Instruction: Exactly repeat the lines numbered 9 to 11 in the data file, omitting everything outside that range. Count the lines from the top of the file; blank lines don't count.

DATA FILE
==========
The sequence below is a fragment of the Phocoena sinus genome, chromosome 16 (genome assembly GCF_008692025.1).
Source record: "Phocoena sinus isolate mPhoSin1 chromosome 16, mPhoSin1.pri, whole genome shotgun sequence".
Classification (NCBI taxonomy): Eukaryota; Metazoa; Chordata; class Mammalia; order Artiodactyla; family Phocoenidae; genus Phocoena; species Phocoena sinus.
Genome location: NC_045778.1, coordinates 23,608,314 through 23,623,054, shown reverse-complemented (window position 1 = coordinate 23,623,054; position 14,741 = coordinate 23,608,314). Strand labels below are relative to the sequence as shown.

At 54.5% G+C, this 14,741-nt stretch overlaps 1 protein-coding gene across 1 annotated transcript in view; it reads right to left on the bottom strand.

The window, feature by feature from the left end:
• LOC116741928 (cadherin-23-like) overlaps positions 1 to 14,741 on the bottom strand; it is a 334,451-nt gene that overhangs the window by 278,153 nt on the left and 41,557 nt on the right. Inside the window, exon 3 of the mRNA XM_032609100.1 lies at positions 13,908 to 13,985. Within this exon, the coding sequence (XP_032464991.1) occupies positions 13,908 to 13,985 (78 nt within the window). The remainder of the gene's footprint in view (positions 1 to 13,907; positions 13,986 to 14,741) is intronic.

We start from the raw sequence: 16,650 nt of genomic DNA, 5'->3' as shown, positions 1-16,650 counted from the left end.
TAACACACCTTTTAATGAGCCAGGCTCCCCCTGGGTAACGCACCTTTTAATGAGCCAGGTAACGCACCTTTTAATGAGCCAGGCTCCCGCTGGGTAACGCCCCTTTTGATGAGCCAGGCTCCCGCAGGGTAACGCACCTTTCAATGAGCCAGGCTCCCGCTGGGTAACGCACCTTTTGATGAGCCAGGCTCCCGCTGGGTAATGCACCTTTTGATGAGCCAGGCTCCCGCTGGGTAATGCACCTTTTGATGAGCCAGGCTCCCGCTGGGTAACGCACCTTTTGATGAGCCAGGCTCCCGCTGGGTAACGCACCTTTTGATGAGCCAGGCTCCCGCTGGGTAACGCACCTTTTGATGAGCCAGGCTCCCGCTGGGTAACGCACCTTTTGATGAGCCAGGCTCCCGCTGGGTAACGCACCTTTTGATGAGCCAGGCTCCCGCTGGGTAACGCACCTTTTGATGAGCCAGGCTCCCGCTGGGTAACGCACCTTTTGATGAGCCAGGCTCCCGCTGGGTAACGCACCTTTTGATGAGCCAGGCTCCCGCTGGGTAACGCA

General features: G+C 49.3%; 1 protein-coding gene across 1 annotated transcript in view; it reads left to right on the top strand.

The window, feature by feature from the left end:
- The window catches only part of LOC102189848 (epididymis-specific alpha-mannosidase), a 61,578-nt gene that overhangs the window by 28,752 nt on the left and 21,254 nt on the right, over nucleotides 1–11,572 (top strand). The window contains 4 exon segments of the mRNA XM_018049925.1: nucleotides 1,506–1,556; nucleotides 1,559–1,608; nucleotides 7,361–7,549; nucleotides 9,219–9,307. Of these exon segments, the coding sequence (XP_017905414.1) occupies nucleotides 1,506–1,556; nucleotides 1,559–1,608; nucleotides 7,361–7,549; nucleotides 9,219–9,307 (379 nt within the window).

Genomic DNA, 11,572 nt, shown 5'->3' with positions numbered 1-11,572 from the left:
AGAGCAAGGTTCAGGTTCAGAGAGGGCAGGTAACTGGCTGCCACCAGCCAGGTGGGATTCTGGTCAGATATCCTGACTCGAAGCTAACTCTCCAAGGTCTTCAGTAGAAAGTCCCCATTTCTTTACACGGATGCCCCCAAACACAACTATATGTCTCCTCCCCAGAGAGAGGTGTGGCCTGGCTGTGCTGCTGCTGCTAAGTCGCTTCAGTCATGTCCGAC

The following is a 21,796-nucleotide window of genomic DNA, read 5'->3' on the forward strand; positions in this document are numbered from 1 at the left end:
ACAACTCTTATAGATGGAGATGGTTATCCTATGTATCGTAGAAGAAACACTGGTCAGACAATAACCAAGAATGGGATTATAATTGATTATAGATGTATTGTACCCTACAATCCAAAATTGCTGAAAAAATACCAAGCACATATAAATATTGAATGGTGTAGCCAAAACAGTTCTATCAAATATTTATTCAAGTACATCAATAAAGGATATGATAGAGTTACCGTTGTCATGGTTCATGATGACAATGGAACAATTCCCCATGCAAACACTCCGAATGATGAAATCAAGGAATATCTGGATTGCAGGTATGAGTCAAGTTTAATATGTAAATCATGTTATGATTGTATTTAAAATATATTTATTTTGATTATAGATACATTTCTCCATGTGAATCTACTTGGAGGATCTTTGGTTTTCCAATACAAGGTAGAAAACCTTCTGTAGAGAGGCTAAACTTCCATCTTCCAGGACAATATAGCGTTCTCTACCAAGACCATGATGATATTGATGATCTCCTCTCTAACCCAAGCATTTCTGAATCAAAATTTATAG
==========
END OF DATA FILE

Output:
TAACACACCTTTTAATGAGCCAGGCTCCCCCTGGGTAACGCACCTTTTAATGAGCCAGGTAACGCACCTTTTAATGAGCCAGGCTCCCGCTGGGTAACGCCCCTTTTGATGAGCCAGGCTCCCGCAGGGTAACGCACCTTTCAATGAGCCAGGCTCCCGCTGGGTAACGCACCTTTTGATGAGCCAGGCTCCCGCTGGGTAATGCACCTTTTGATGAGCCAGGCTCCCGCTGGGTAATGCACCTTTTGATGAGCCAGGCTCCCGCTGGGTAACGCACCTTTTGATGAGCCAGGCTCCCGCTGGGTAACGCACCTTTTGATGAGCCAGGCTCCCGCTGGGTAACGCACCTTTTGATGAGCCAGGCTCCCGCTGGGTAACGCACCTTTTGATGAGCCAGGCTCCCGCTGGGTAACGCACCTTTTGATGAGCCAGGCTCCCGCTGGGTAACGCACCTTTTGATGAGCCAGGCTCCCGCTGGGTAACGCACCTTTTGATGAGCCAGGCTCCCGCTGGGTAACGCACCTTTTGATGAGCCAGGCTCCCGCTGGGTAACGCA

General features: G+C 49.3%; 1 protein-coding gene across 1 annotated transcript in view; it reads left to right on the top strand.

The window, feature by feature from the left end: